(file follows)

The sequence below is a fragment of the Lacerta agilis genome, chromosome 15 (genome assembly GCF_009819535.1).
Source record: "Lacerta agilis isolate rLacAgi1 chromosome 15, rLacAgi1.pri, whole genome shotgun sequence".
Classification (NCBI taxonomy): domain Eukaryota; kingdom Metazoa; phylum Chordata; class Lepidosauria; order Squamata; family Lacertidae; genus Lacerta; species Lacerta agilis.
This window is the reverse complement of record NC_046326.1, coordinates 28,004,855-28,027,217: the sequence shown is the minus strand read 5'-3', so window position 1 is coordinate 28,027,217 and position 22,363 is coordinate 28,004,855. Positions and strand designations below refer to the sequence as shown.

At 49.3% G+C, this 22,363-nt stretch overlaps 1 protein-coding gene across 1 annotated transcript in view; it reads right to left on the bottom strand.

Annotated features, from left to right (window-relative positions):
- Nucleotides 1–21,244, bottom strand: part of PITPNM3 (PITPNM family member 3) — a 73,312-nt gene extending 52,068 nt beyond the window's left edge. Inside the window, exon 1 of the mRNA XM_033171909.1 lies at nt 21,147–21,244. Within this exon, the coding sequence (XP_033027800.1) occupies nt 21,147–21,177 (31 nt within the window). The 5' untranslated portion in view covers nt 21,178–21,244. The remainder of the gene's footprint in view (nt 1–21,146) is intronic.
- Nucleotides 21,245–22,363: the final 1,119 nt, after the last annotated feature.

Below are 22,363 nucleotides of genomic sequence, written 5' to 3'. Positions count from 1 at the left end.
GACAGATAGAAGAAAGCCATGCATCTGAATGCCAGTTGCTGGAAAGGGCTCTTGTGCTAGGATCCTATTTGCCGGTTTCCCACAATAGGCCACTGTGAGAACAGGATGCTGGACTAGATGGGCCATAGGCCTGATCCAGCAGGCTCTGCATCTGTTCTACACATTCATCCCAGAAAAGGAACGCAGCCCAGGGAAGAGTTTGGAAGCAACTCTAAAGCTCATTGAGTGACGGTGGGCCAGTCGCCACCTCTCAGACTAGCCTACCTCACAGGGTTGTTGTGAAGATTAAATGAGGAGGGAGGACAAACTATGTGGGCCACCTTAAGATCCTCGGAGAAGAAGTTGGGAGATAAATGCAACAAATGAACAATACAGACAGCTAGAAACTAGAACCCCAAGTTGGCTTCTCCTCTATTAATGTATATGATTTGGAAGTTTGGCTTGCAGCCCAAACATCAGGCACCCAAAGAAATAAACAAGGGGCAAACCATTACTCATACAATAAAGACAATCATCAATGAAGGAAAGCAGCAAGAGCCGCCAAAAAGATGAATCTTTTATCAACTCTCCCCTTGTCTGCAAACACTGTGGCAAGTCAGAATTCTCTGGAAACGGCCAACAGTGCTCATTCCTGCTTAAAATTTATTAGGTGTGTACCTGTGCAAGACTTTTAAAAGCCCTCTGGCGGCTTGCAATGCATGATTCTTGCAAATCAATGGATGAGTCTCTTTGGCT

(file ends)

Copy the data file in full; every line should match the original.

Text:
The sequence below is a fragment of the Lacerta agilis genome, chromosome 15 (genome assembly GCF_009819535.1).
Source record: "Lacerta agilis isolate rLacAgi1 chromosome 15, rLacAgi1.pri, whole genome shotgun sequence".
Classification (NCBI taxonomy): domain Eukaryota; kingdom Metazoa; phylum Chordata; class Lepidosauria; order Squamata; family Lacertidae; genus Lacerta; species Lacerta agilis.
This window is the reverse complement of record NC_046326.1, coordinates 28,004,855-28,027,217: the sequence shown is the minus strand read 5'-3', so window position 1 is coordinate 28,027,217 and position 22,363 is coordinate 28,004,855. Positions and strand designations below refer to the sequence as shown.

At 49.3% G+C, this 22,363-nt stretch overlaps 1 protein-coding gene across 1 annotated transcript in view; it reads right to left on the bottom strand.

Annotated features, from left to right (window-relative positions):
- Nucleotides 1–21,244, bottom strand: part of PITPNM3 (PITPNM family member 3) — a 73,312-nt gene extending 52,068 nt beyond the window's left edge. Inside the window, exon 1 of the mRNA XM_033171909.1 lies at nt 21,147–21,244. Within this exon, the coding sequence (XP_033027800.1) occupies nt 21,147–21,177 (31 nt within the window). The 5' untranslated portion in view covers nt 21,178–21,244. The remainder of the gene's footprint in view (nt 1–21,146) is intronic.
- Nucleotides 21,245–22,363: the final 1,119 nt, after the last annotated feature.

Below are 22,363 nucleotides of genomic sequence, written 5' to 3'. Positions count from 1 at the left end.
GACAGATAGAAGAAAGCCATGCATCTGAATGCCAGTTGCTGGAAAGGGCTCTTGTGCTAGGATCCTATTTGCCGGTTTCCCACAATAGGCCACTGTGAGAACAGGATGCTGGACTAGATGGGCCATAGGCCTGATCCAGCAGGCTCTGCATCTGTTCTACACATTCATCCCAGAAAAGGAACGCAGCCCAGGGAAGAGTTTGGAAGCAACTCTAAAGCTCATTGAGTGACGGTGGGCCAGTCGCCACCTCTCAGACTAGCCTACCTCACAGGGTTGTTGTGAAGATTAAATGAGGAGGGAGGACAAACTATGTGGGCCACCTTAAGATCCTCGGAGAAGAAGTTGGGAGATAAATGCAACAAATGAACAATACAGACAGCTAGAAACTAGAACCCCAAGTTGGCTTCTCCTCTATTAATGTATATGATTTGGAAGTTTGGCTTGCAGCCCAAACATCAGGCACCCAAAGAAATAAACAAGGGGCAAACCATTACTCATACAATAAAGACAATCATCAATGAAGGAAAGCAGCAAGAGCCGCCAAAAAGATGAATCTTTTATCAACTCTCCCCTTGTCTGCAAACACTGTGGCAAGTCAGAATTCTCTGGAAACGGCCAACAGTGCTCATTCCTGCTTAAAATTTATTAGGTGTGTACCTGTGCAAGACTTTTAAAAGCCCTCTGGCGGCTTGCAATGCATGATTCTTGCAAATCAATGGATGAGTCTCTTTGGCT